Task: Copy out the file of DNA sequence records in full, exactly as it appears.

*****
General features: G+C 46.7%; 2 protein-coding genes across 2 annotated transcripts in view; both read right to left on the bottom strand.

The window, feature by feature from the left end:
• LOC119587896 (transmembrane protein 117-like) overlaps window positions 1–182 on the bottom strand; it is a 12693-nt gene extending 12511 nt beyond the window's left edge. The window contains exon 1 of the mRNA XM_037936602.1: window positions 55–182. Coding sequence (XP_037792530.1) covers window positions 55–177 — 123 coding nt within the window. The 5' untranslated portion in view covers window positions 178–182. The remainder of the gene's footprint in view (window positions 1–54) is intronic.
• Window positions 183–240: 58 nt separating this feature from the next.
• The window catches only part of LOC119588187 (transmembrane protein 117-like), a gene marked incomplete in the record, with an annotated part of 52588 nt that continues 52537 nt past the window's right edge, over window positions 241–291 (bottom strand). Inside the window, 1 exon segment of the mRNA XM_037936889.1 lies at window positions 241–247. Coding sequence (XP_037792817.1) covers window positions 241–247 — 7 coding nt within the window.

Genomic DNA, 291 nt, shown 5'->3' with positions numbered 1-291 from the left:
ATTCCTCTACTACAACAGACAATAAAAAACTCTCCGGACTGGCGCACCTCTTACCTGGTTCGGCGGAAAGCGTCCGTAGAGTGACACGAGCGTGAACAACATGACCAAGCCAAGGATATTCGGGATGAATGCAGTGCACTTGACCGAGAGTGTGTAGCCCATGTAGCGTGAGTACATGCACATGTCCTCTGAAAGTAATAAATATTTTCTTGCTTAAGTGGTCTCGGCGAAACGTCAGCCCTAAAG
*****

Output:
General features: G+C 46.7%; 2 protein-coding genes across 2 annotated transcripts in view; both read right to left on the bottom strand.

The window, feature by feature from the left end:
• LOC119587896 (transmembrane protein 117-like) overlaps window positions 1–182 on the bottom strand; it is a 12693-nt gene extending 12511 nt beyond the window's left edge. The window contains exon 1 of the mRNA XM_037936602.1: window positions 55–182. Coding sequence (XP_037792530.1) covers window positions 55–177 — 123 coding nt within the window. The 5' untranslated portion in view covers window positions 178–182. The remainder of the gene's footprint in view (window positions 1–54) is intronic.
• Window positions 183–240: 58 nt separating this feature from the next.
• The window catches only part of LOC119588187 (transmembrane protein 117-like), a gene marked incomplete in the record, with an annotated part of 52588 nt that continues 52537 nt past the window's right edge, over window positions 241–291 (bottom strand). Inside the window, 1 exon segment of the mRNA XM_037936889.1 lies at window positions 241–247. Coding sequence (XP_037792817.1) covers window positions 241–247 — 7 coding nt within the window.

Genomic DNA, 291 nt, shown 5'->3' with positions numbered 1-291 from the left:
ATTCCTCTACTACAACAGACAATAAAAAACTCTCCGGACTGGCGCACCTCTTACCTGGTTCGGCGGAAAGCGTCCGTAGAGTGACACGAGCGTGAACAACATGACCAAGCCAAGGATATTCGGGATGAATGCAGTGCACTTGACCGAGAGTGTGTAGCCCATGTAGCGTGAGTACATGCACATGTCCTCTGAAAGTAATAAATATTTTCTTGCTTAAGTGGTCTCGGCGAAACGTCAGCCCTAAAG